Not long ago, Herriman, Utah was a small unheard of farm town. However, its incredible recent growth has brought attention to the city. The Deseret News in 2010 reported, “Herriman's population nearly quintupled from 3,246 in 2000 to 18,378 in 2009." The growth has brought a new look to the city. There is less farmland, and instead there are more homes, grocery stores, schools, and gas stations. At the center of this town, lies an old chapel on Pioneer Street. However, it is not the original chapel that members of the Church of Jesus Christ of Latter-day Saints built in the town.

Many believe the LDS church building there today is the original chapel of Herriman. The original chapel, often referred to as the old "Rock Church" was built in 1879 and located approximately where Herriman City Hall stands today - adjacent to the current church building, built in 1925. The original chapel was only one room and eventually collapsed. The church, had a bishop's office at the very top of the south side of the building. Below the office was stairs that allowed access to the office, chapel, and basement. The chapel was on the north end of the building, and was known for its portraits of modern day prophets lining the walls. Downstairs had a simple baptismal font, classrooms, and a single restroom. Many of the original structures still exist, but the original chapel and baptismal font are no longer in the church.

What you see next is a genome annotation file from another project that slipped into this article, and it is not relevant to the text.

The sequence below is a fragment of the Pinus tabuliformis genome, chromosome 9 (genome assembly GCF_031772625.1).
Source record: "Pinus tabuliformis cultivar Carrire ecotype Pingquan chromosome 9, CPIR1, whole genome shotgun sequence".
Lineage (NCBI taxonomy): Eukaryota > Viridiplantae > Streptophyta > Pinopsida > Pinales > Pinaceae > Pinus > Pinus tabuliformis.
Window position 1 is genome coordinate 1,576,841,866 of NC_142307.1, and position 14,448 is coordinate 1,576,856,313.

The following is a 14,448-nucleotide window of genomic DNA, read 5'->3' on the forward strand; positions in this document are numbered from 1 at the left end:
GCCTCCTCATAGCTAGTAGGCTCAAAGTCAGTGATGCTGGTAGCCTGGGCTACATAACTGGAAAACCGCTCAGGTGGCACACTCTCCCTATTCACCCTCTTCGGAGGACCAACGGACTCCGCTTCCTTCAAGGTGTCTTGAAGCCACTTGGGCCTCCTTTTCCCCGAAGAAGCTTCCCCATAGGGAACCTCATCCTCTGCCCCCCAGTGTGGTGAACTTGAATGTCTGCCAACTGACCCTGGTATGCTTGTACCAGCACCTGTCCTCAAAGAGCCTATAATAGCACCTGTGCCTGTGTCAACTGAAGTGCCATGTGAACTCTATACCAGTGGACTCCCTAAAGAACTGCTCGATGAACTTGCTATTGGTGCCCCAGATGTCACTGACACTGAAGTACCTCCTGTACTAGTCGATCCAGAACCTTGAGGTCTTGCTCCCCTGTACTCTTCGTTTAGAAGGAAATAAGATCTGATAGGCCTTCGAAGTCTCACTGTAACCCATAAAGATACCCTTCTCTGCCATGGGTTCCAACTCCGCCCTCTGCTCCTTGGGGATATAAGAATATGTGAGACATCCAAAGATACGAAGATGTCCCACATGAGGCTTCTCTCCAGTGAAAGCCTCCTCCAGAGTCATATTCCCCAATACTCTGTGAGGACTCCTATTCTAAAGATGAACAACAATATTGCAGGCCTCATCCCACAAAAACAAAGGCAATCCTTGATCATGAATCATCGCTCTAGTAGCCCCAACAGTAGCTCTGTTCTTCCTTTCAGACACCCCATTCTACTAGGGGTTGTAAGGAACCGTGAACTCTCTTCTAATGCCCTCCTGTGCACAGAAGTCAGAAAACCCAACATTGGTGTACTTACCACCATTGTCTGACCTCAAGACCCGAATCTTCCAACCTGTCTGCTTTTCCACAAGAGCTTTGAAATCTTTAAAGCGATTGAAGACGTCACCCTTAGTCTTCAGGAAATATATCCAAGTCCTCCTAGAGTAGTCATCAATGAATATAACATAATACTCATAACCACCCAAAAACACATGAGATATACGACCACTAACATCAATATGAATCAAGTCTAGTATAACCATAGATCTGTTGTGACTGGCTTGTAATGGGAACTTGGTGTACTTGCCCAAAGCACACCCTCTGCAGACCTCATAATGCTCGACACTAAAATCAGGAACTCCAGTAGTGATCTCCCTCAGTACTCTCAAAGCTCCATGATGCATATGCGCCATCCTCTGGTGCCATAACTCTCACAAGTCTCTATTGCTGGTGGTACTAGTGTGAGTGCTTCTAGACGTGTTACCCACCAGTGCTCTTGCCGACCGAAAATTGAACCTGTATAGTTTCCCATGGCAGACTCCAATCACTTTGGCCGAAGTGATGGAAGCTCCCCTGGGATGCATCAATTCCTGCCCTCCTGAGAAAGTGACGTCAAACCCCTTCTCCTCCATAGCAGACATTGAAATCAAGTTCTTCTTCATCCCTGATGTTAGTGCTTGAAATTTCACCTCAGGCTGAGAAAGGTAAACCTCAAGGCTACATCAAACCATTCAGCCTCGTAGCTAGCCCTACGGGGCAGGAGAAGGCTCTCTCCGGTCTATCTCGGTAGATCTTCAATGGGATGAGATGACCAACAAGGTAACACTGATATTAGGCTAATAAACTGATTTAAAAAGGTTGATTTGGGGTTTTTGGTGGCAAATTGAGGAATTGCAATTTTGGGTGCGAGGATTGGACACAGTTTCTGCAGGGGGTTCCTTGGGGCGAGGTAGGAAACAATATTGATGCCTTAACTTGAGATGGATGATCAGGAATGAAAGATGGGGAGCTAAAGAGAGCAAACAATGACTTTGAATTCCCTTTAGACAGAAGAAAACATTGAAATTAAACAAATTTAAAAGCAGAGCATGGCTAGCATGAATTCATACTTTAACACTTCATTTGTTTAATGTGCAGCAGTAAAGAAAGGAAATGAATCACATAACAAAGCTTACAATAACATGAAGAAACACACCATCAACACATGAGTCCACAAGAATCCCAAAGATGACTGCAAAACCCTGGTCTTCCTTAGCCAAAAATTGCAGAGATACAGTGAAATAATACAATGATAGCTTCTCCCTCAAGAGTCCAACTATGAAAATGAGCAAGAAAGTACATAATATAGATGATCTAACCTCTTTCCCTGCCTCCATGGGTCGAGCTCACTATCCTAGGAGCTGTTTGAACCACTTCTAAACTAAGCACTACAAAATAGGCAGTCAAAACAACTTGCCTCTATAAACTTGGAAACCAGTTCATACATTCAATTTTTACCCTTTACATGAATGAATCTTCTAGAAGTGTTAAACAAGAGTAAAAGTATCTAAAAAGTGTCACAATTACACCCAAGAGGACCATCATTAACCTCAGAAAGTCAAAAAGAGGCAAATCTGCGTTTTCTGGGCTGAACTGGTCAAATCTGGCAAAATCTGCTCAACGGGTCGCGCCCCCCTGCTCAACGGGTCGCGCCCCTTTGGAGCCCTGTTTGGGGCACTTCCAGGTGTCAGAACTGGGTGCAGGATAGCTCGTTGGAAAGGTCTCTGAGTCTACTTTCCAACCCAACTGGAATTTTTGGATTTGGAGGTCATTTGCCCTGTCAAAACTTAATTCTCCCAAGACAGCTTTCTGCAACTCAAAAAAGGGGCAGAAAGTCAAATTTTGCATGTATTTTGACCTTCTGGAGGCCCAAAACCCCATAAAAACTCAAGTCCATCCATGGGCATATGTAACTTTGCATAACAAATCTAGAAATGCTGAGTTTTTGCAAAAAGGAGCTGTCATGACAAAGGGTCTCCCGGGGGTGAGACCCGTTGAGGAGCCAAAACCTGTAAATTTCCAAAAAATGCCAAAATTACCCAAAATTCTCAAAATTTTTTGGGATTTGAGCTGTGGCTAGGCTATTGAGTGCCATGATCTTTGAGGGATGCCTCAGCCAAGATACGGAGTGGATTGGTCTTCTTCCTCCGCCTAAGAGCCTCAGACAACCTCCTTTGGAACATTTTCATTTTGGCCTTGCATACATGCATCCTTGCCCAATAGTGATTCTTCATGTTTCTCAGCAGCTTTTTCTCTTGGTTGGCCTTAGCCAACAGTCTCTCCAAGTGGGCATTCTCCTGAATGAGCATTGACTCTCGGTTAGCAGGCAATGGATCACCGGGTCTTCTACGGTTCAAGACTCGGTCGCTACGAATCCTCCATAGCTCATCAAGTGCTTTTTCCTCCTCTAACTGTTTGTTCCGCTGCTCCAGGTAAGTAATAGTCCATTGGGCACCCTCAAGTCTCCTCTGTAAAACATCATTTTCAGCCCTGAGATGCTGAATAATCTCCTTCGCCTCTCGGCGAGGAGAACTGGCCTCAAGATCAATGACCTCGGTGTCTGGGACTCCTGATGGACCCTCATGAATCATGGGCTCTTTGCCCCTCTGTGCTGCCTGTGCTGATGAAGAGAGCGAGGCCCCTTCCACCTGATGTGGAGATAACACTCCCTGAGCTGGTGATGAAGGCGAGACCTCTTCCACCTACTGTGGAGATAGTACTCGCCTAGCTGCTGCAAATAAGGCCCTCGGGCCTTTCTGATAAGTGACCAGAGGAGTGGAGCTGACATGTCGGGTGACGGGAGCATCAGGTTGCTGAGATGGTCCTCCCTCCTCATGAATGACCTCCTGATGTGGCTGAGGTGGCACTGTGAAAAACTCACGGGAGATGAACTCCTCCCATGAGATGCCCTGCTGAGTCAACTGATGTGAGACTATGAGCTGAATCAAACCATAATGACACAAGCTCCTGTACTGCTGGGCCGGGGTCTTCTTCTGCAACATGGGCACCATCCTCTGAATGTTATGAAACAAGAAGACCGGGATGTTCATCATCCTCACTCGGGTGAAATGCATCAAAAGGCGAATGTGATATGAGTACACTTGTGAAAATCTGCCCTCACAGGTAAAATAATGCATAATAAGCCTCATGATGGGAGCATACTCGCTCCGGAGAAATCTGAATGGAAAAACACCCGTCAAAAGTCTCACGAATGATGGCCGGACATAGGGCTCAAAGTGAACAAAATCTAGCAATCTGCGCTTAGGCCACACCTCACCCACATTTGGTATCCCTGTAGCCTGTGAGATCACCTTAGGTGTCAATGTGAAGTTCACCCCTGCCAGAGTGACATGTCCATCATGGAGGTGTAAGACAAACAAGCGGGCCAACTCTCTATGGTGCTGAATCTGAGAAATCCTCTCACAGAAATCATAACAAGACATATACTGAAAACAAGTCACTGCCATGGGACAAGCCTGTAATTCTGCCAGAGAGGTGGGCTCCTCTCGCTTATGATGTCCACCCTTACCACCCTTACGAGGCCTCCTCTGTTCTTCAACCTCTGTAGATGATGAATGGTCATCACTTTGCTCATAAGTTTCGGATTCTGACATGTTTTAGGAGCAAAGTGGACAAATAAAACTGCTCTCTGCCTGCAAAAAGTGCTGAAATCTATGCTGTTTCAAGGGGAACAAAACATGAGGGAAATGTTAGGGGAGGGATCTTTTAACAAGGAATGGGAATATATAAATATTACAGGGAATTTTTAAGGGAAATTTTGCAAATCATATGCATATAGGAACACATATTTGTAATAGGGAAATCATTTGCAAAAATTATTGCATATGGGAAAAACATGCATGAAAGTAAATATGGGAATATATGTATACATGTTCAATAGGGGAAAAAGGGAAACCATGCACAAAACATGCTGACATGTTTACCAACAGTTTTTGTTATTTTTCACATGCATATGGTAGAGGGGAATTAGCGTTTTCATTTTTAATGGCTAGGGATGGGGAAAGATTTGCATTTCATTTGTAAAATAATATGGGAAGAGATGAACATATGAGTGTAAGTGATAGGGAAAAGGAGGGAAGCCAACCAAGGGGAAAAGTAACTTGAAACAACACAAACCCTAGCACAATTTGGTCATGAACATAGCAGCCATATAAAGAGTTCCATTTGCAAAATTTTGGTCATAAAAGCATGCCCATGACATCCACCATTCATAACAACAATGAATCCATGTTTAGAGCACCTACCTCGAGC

The 1980’s brought a new time in church history for Herriman. Previously, there was only one LDS congregation (ward), but the town's growth necessitated a second ward. Arvid Bowles became the first bishop of the Herriman First Ward, and Leland Lewis became the first bishop of the Herriman Second Ward. Bowles remembers additions were done to the church at different times throughout his life. Over the course of time, the church received a new chapel, a cultural hall, classrooms, a Relief Society room, restrooms, and a library. Bowles took an active part in raising money for the additions and for the church budget in Herriman. His wife, Joyce, recalls, “They took chickens. They planted potatoes. We had to do all that for a lot of years to raise money.”

Unfortunately, the building has received a lot of wear and tear over the years, especially in the original areas of the building. Bowles’ daughter, Debra, comments that there is consideration of knocking the church down. For some though, the building is a reminder of Herriman’s smaller, simpler days and sacrifice. As Joyce Bowles remembers what her family gave up for the church, she remembers more importantly that her family was blessed. Joyce stated, “Do you know what’s funny? We never missed it at all…. We got along just fine.”

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Interview with Arvid and Joyce Bowles
Description of sacrifices individuals made to make additions to the Herriman chapel. ~ Source: Bowles, Arvid and Joyce. Interview with Kaili Sparks. Personal Interview. Herriman, UT October 30, 2016.
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